Natural Gas Shut-off Valve – Blog 5 – Babysitter Series

Each house is unique in the placement of some key plumbing and heating items that you, (spouse too), your children, and your babysitter, should know.  Here is what your family should know about natural gas.

What about natural gas? We have all (hopefully) heard the ads from FortisBC on what natural gas smells like and what to do about it.  It takes an extraordinarily small amount of gas to produce a very large smell.  So if you are just getting the odd whiff of it when your furnace or water heater ignites, and you are standing beside them, that’s probably not dangerous – although you must remember to get your appliances serviced each year.

If it’s a lot, or you can hear gas hissing, that’s a problem.  As an adult and homeowner you should know where the gas line shut offs are for the house and the appliances – each will have its own.  Your older children and baby sitter should know it too.  Isolating the appliance that is emitting the smell makes good sense.  If they can’t find the source, the main shut-off would be your next option.  It is important to know that once you shut-off your natural gas, by law, only a certified licensed professional can turn it on again, and relight the appliances.   And once it is shut-off, you will probably be without heat or hot water.   You would save that measure for a dire emergency, but you do need to know where they are.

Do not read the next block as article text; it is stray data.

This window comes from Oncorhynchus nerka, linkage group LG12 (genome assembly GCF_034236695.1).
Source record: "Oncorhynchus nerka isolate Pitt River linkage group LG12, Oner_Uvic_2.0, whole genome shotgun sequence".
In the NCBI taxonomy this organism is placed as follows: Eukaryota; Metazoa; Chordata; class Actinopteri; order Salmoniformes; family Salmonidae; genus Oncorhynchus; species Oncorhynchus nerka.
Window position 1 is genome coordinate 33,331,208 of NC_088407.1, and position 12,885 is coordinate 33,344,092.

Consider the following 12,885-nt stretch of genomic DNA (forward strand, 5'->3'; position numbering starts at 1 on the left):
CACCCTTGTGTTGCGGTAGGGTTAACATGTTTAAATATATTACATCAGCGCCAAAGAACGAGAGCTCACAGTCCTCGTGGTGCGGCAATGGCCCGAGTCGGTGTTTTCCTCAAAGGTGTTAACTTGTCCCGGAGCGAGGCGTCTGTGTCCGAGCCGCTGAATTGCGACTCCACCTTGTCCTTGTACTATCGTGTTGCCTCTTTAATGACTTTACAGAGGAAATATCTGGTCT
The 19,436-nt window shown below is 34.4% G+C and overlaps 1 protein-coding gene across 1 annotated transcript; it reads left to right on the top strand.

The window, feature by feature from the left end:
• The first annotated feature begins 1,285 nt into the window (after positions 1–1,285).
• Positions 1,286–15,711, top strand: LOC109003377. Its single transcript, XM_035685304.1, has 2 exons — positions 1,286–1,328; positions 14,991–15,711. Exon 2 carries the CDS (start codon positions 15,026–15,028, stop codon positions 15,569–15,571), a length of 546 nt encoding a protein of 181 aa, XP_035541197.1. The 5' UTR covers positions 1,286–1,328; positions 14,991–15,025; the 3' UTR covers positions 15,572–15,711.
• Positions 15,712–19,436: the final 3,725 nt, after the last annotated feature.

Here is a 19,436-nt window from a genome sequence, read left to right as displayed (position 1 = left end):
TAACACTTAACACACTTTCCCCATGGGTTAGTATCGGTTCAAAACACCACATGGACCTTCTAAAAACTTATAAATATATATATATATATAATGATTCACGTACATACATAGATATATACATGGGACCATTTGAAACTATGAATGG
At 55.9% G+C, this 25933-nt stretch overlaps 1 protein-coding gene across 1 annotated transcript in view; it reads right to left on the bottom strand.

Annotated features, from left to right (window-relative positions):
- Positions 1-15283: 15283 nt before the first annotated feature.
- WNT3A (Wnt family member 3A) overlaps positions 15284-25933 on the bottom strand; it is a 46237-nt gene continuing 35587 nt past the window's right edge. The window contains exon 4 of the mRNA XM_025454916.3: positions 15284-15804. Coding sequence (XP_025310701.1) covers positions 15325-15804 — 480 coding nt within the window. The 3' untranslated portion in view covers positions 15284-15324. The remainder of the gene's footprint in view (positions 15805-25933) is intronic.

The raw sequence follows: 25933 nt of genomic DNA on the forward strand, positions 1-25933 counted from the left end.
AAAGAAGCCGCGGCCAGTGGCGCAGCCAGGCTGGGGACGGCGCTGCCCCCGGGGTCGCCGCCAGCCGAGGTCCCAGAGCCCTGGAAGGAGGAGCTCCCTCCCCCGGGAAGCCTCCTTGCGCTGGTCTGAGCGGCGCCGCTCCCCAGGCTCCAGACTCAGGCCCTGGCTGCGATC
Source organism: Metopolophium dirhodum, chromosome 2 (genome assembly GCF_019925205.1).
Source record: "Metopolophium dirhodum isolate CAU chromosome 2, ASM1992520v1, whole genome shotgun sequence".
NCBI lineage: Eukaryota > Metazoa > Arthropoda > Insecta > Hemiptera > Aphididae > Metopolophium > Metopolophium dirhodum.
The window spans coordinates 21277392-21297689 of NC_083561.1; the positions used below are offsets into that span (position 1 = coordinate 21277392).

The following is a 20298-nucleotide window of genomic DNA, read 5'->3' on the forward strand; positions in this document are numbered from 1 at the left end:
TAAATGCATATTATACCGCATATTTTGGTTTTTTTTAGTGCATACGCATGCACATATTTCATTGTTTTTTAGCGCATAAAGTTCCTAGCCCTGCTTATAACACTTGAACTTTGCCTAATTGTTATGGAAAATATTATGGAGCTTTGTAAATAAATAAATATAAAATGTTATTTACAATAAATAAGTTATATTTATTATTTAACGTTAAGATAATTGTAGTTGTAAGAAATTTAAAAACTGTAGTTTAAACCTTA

If there are any of these safety shut-off items that you can’t locate, call R&B.  In one appointment we can locate your incoming waterline shut-off and test that it actually works, install a carbon monoxide detector and show you how it works, and show you how to turn off and isolate gas lines for the appliances and the main one for the house.

Then when you are showing your babysitter where the emergency numbers are, show him or her the one for R&B as well.  With 24-hour emergency service, we can respond to your safety needs when they arise.